Another of Governor Roy Cooper's vetoes is headed for an override by the Republican super-majority in North Carolina's General Assembly.
Cooper announced his veto Wednesday, assailing the budget as short-changing teachers and environmental concerns in favor of scheduled tax cuts for corporations and high earners.
But in floor debate Thursday, Senate President Pro Tem Phil Berger (R-Rockingham) noted the General Assembly's non-partisan Fiscal Research Division's forecast that the governor's proposed budget would create a shortfall of almost $500 million, a prediction the governor disputes.
"What it shows is that the governor's budget fails that simple test of competence," Berger argued.
Republicans kept the tax cuts in place and passed a budget with average 6.5 percent teacher pay increases, along with significant raises on average for correctional officers and state troopers. Full-time state employees also would have to be paid at least $31,200 a year — the equivalent of $15 per hour — a minimum that would benefit thousands of low-income workers.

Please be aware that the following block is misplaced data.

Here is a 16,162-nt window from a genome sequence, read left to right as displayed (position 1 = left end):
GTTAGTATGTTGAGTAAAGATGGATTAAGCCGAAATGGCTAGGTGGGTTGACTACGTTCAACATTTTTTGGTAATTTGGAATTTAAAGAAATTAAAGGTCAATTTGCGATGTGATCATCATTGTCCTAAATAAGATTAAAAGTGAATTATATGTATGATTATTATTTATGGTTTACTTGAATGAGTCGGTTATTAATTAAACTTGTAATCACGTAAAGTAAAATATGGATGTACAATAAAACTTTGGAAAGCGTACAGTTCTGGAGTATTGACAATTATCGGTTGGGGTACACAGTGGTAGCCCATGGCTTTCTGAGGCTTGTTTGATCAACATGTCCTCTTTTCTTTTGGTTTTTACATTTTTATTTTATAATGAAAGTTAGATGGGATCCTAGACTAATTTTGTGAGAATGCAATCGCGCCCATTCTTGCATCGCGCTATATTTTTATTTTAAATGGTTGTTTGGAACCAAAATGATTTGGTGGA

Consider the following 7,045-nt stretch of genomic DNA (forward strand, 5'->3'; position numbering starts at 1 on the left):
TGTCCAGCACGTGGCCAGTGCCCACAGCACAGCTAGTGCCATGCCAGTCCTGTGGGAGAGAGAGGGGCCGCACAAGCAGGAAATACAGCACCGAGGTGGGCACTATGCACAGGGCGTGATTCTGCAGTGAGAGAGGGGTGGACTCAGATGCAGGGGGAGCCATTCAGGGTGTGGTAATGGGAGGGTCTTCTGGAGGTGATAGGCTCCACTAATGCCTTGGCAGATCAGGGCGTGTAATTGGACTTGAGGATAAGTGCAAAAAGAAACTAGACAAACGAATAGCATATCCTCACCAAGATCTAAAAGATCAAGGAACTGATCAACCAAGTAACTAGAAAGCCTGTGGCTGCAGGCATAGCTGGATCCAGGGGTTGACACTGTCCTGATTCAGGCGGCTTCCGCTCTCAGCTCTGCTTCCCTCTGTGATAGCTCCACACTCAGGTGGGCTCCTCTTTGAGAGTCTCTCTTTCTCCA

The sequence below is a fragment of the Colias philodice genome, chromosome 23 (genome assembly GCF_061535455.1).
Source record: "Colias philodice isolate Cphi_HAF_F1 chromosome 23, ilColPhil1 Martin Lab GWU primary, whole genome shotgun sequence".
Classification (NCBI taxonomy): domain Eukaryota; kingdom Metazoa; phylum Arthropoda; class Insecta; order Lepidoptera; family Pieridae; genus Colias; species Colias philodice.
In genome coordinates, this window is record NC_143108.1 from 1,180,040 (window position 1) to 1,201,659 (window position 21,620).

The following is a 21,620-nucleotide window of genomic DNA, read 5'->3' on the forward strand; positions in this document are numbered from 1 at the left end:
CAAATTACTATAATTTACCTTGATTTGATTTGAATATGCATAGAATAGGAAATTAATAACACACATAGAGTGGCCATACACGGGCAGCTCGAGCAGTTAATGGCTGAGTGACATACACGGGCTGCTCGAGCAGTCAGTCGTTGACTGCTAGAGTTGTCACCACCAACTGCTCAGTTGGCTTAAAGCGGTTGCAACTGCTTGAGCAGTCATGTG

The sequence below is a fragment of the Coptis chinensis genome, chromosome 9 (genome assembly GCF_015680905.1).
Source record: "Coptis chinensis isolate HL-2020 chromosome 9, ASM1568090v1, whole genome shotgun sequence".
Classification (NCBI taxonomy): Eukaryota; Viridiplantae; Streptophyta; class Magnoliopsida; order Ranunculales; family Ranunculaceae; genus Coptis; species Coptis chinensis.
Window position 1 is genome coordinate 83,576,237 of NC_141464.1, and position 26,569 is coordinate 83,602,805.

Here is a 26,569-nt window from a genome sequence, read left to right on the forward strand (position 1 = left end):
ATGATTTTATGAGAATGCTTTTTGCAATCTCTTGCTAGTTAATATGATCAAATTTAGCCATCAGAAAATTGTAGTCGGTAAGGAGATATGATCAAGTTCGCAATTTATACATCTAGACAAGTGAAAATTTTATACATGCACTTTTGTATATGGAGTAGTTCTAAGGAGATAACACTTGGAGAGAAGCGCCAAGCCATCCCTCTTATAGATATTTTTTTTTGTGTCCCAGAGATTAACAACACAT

Cooper and his allies also complained that the budget was negotiated privately by House and Senate Republicans, with no chance for lawmakers to offer amendments publicly.
"The budget that the governor vetoed is riddled with holes and land mines, and people will come to see that in the coming weeks," Senate Minority Leader Dan Blue said Thursday. "North Carolinians were shortchanged and shut out of your budget ... and it puts special interests ahead of families.
The GOP budget adjustments, which largely would take effect July 1, also would spend $220 million on government building projects and repairs and set aside essentially the same amount in the state's rainy-day reserve, putting the balance above $2 billion.
The House is expected to take up the override vote early next week. The General Assembly has overridden 10 vetoes since Cooper took office in 2017.
The Associated Press contributed to this report.